One of our favorite sites on our trip was the remote oxbow lake and Biological Research Station, Cocha Cashu. We were awed by the camaraderie amongst the visitors (scientists and tourists alike), fostered by family-style meals and introductions where we shared our backgrounds and answered fun questions. One night, we shared what scares us about the jungle. (Answer: everything.) There were the expected responses: jaguars clawing at your tent (which happened to one of the cooks the previous year), uta (leishmaniasis), snakes and spiders. One of the most original responses we heard from a fellow researcher was that his worst night fear was his “own thoughts.” Peru on a research trip is not the place for you, my friend. During our trip, we really got to know ourselves. Spending up to eight hours per day on a boat with little to do besides watch the trees pass by provides a lot of opportunity for introspection (and naps). When we were not on the boat, we amused ourselves in the form of five-hour-long hikes where we walked in silence to see wildlife, thereby providing additional opportunities to get lost in our own thoughts. On land and on water, the majority of our days consisted of time with ourselves, which has proven both relaxing and healing, though frightening for some.
9. Citronella is the new Chanel No. 5, and rubber boots are the new Louboutins.
“Cockle-doodle-doooo!” Our usual wake-up call from the roosters in town has us out of bed before the sun has time to settle in the sky. We pull on our headlamps and begin our morning ritual. We start by getting dressed in our Peruvian uniform: a quick-dry t-shirt (short or long sleeved depending on the temperature, which differs wildly week-to-week), button-down Columbia PFG fishing shirt (to serve both as a layer and to protect our arms), dry-fit field pants (with lots of pockets for all the Sharpies we seem to keep losing), knee-high socks (that keep getting dirtier as we follow the “no shoes in the dining hall” rule) and our trusty rubber boots (that we wear for everything; sitting on the boat so that we can debark directly into the water, hiking on snake-filled trails and walking through towns lined with muddy roads and paths). While this outfit covers as much skin as possible, which is necessary even in the 100% humidity to avoid those pesky mosquitos, the outfit isn’t complete without a head-to-toe spray of citronella as a final deterrent for the bugs that just won’t leave us alone.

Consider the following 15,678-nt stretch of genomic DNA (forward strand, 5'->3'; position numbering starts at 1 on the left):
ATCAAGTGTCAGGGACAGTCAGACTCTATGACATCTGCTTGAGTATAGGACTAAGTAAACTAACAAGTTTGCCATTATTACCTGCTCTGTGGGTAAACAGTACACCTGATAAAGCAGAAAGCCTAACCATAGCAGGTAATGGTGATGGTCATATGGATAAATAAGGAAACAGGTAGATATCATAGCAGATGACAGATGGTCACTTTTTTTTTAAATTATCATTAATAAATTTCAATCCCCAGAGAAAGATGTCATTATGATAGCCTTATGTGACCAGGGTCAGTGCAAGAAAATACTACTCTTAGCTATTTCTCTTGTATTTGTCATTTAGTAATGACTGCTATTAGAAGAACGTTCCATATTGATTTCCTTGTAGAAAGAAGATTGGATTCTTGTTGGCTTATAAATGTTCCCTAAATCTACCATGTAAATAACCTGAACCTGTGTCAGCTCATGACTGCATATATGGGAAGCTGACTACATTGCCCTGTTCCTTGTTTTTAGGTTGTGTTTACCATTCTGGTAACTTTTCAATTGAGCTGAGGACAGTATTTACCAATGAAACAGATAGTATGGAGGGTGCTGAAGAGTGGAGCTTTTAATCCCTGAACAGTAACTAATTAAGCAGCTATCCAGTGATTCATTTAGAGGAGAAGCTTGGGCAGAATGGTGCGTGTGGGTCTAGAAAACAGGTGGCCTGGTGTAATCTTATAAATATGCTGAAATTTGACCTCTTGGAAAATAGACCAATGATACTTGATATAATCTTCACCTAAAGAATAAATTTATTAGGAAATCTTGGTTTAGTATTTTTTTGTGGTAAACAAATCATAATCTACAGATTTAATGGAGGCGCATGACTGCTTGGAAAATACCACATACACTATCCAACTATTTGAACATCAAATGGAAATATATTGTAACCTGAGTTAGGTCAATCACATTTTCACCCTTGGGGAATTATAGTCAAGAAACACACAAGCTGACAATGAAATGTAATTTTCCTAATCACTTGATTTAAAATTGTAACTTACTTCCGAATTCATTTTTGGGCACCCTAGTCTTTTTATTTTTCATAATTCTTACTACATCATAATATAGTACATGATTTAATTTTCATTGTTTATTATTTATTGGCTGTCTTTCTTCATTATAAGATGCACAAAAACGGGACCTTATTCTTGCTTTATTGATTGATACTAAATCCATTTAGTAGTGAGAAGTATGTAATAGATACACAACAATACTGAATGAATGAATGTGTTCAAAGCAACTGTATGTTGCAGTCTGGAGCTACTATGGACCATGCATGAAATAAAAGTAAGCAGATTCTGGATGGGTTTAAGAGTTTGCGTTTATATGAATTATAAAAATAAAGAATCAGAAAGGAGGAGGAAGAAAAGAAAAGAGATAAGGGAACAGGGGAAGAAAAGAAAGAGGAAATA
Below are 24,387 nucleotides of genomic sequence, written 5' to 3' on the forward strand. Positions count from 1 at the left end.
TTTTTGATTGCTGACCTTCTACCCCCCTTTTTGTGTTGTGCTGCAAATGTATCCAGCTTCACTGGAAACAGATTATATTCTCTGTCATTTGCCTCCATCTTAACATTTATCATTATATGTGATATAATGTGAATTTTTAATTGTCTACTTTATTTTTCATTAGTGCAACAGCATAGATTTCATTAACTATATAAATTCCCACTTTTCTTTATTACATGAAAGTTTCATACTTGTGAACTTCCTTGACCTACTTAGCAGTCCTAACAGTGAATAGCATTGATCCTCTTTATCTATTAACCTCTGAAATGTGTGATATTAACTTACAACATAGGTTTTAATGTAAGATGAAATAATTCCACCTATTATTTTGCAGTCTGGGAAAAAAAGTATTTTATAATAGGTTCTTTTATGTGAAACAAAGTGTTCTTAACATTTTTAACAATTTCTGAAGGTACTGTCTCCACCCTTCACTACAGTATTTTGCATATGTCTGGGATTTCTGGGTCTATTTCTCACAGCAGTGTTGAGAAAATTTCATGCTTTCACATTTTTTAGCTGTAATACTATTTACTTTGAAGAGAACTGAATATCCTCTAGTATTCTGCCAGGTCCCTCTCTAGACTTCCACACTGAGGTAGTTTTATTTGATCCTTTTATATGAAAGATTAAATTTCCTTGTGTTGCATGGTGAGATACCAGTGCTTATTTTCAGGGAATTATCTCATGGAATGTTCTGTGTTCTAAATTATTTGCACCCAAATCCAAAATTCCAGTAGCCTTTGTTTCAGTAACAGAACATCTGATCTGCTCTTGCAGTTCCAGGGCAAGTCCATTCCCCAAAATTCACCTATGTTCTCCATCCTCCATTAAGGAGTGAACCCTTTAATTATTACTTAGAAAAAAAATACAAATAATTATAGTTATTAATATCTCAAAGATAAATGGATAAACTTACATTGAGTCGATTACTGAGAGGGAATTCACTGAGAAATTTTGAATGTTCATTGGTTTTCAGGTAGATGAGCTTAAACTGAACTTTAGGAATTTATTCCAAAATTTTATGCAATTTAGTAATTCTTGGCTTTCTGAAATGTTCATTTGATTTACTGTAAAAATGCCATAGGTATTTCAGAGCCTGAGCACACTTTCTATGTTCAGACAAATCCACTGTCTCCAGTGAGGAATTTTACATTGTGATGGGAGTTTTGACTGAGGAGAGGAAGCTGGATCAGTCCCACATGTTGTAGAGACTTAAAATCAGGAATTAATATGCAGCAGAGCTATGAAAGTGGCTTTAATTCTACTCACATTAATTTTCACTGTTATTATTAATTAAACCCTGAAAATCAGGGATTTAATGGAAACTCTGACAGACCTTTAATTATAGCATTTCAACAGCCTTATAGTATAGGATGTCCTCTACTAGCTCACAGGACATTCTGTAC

10. White rice is in every meal.
Breakfast, lunch and dinner – white rice. Fresh fried eggs and a heaping scoop of rice first thing in the morning, chicken and vegetables over rice for lunch and delicious chufa (fried…you guessed it…rice) for dinner. This beautiful grain has been a constant in our lives for the past two months and is a staple of the Peruvian diet. One night, while cooking dinner on the beach under the light of our headlamps and trying to avoid swarms of flies, we decided to pass the time by calculating how much white rice we have consumed over the course of this trip. That night, for our group of five, we made two kilos of rice and divided it equally, with a little left over. Our one-third kilo portions were fairly representative of what we consumed during each of our meals. Over seven weeks – 49 days – we have eaten 16 and one-third kilos of rice each (36 pounds), truly adopting the typical Amazonian diet in Peru.
- Read about this Bass Connections project team, Environmental Epidemiology in Latin America: Impacts of Artisanal Gold Mining in the Peruvian Amazon.
- See the team’s first, second and third posts about this fieldwork.
- Explore selected 2018-2019 project teams that are accepting applications through August 23.
Photos courtesy of Jackie Gerson